Style is one of three words I have been pondering a lot recently. Anyone who knows me would contest that I am barely qualified even to discuss the subject. So, what is style? Who invented it and how do we create it?
Since the evolution of the digital camera and increasingly its extraordinary capabilities, the bar in the field of wildlife photography has been raised exponentially. As each day passes, that process marches on inexorably. Front-lit birds-on-a-stick, nice as they are, now is a bit passé with an increasingly sophisticated and discerning audience. The savvy wildlife snapper now has to look for something extra.
What is style?
We all want to get our images seen, and more importantly, noticed by others, be it publishers, camera club judges or simply family and friends. The trouble is we are all image drunk. What knocked our socks off just a decade ago is all a bit matter-of-fact today. We need to develop our style and, to do that, thinking has to be fresh, boundaries have to be pushed and rules challenged. So what is style? To be honest, I have not got a clue and I am groping around in the photographic quagmire of uncertainty just as much as the next man. What I do know about style, however, is that you know it when you see it.
The second word I have been mulling around in the small hours is instinct. We all have it to some degree and the great wildlife photographers have it in spades. They know instinctively where to position themselves, what viewpoint to adopt, how to use light and how to optimise composition. They know how to interpret their subject. So where do you get this instinct from? It is not something that can be taught easily or quickly; it evolves and develops after hours, days, months, years spent in the field watching and waiting; investing in the knowledge bank that ultimately will repay with instinctively stylish images. Photographic instinct is hard earned, however it is defined.
What is the magic ingredient?
Style and instinct then, are prerequisites in today’s competitive world. They are intertwined, inextricable. But I do not think they are enough. I hate to say it, but really I do not. The number of perfectly executed, compositionally exquisite and beautifully lit wildlife images that set my pulse racing these days, regrettably is very low (and I am including my own images in this rather depressing analysis). Again, it comes down to over-exposure; we simply see too many great pictures. So what is the magic ingredient? What is the key to the ‘wow’ response we all seek from our audience? How do we engineer that sharp intake of breath?
Impact: that is the only word I can come up with; it is the third in my trilogy and the most significant. In order for our images to have an impact, they must contain impact. Images that hit you like a sledgehammer, that burn into your mind and stay with you, invariably have bags of impact. Whenever I go out these days, I mutter that word to myself over and over again; I have been known even to write it on the back of my hand.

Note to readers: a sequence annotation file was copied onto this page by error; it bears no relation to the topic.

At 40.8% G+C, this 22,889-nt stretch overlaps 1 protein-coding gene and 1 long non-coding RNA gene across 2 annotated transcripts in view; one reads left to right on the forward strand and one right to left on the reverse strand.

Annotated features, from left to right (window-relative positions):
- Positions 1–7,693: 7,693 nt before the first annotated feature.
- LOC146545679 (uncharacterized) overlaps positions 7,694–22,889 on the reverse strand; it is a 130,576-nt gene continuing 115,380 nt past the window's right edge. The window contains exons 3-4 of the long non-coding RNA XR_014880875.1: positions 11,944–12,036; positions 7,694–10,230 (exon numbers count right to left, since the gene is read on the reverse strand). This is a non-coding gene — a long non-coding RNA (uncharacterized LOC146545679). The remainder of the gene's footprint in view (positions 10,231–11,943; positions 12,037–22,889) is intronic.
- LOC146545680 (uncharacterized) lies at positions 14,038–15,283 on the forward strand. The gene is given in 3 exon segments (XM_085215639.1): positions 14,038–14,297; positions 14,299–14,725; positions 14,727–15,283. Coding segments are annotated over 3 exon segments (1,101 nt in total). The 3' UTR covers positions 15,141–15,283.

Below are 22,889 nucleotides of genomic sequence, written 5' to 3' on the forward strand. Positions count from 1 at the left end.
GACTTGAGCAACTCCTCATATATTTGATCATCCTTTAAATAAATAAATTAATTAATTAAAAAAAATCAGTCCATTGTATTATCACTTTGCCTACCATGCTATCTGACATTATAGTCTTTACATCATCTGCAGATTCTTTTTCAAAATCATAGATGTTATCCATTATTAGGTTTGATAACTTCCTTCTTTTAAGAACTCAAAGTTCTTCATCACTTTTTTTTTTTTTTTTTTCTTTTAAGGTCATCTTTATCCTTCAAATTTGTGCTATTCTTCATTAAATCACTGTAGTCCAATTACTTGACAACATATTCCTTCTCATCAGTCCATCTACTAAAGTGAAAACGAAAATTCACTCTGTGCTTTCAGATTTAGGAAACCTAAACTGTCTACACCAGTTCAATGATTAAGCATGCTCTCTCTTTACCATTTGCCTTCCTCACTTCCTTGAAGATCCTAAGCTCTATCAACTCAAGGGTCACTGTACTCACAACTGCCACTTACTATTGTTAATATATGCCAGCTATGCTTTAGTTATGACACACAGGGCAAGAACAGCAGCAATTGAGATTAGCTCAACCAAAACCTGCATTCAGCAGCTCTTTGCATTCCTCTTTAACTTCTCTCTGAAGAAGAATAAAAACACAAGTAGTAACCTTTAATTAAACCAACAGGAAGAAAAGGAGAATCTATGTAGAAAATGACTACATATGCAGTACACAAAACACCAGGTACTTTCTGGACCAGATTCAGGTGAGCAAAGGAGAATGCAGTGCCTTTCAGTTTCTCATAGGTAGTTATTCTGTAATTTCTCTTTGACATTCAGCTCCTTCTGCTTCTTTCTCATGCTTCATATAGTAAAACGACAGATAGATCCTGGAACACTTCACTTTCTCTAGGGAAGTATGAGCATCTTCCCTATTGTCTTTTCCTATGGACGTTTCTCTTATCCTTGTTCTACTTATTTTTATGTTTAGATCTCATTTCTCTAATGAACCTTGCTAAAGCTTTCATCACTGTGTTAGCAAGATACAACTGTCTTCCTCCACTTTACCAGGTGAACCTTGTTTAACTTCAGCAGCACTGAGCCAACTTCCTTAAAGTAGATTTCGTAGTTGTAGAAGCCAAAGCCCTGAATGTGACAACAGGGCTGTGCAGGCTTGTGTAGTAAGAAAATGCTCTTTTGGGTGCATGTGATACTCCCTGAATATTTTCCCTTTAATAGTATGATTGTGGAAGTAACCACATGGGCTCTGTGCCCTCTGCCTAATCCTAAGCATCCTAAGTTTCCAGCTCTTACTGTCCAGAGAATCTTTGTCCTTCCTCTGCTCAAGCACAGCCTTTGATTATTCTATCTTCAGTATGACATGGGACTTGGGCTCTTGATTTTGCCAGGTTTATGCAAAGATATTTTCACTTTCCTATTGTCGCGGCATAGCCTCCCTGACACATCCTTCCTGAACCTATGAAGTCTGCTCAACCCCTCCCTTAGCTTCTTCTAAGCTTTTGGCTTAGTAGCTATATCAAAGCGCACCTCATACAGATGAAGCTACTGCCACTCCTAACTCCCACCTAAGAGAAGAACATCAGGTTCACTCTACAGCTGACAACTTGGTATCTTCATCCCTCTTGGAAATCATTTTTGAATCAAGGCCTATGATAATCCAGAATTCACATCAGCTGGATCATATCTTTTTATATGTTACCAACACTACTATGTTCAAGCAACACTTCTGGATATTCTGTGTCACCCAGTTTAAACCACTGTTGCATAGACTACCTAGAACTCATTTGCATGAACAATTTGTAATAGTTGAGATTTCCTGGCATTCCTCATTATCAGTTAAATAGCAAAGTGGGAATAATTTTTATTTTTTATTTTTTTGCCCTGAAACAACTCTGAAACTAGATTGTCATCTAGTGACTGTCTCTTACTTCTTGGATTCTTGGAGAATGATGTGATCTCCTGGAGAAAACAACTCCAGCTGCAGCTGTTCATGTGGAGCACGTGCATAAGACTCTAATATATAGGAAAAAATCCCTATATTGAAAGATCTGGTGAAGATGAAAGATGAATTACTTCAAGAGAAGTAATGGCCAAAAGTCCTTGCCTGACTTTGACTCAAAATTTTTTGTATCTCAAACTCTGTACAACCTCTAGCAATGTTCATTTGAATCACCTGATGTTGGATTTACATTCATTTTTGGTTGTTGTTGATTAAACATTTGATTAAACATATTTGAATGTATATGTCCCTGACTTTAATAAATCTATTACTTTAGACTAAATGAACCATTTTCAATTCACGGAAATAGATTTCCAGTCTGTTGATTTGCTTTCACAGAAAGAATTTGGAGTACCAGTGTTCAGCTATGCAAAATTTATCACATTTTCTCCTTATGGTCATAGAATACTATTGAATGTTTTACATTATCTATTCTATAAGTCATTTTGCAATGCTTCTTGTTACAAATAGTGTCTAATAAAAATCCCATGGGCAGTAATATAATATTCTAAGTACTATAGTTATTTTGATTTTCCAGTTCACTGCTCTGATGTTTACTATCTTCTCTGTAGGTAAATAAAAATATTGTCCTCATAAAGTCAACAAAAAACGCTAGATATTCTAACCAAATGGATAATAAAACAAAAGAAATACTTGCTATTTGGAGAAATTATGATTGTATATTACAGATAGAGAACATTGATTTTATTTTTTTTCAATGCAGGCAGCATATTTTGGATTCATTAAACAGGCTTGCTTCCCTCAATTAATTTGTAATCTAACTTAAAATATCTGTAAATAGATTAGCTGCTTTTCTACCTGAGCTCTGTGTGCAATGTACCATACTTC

OK, so what is impact? At the risk of fudging yet another question, I guess it is a bit like style: hard to define but obvious when you see it. In truth, impact is subjective because it needs to touch the individual viewer on an emotional level. More often than not, however, impact relies on something a bit different, an extra ingredient. That ingredient can be intense eye contact for example, action, humour or behaviour; it can be exciting light or an unusual viewpoint or it can be “bad weather”.
In recent years I have gone out of my way to take wildlife images in extreme weather. Obviously I cannot engineer this, but I can try to take advantage of it when it happens. Pouring rain or blizzards are best, but any conditions that inject a bit of impact into my pictures, I seek out rather than avoid. This “bad weather” factor was not a conscious decision initially but, living in the Scottish Highlands, it is one tool I have available for turning the ordinary into the more extraordinary; it is one way of creating impact. And, if I can do that stylishly, it is all the better.
Same rules, different approach
The same traditional rules of wildlife photography remain unchanged. Great wildlife images rarely are the result of a chance encounter; it has always been 90 per cent preparation and knowledge and 10 per cent execution. Finding your subject, attracting it to a particular area, engineering a background, taking account of lighting conditions, positioning a hide, are all things (and lots more besides) to work on before a single shutter is released. The proliferation of tours, workshops and hide rentals by-pass this preparation for many, but that does not change the fact that the bar now is set so high that we all have to push that little bit harder to secure images which elicit a response from our audience. Using extreme weather is just one way of doing exactly that.
I have to concede that this sounds a bit daunting if all you want to do is get out there and enjoy your photography; and, of course, we all want to do that. But let us be honest here, we are all show offs. Yes, we enjoy close encounters with other species, yes we enjoy taking the pictures, but it is so much more satisfying when other people respond positively to our images. So, it makes complete sense for all of us, professional or recreational, to strive for the very best images we can produce; to strive for style and, essentially, impact. Impact is what makes the difference.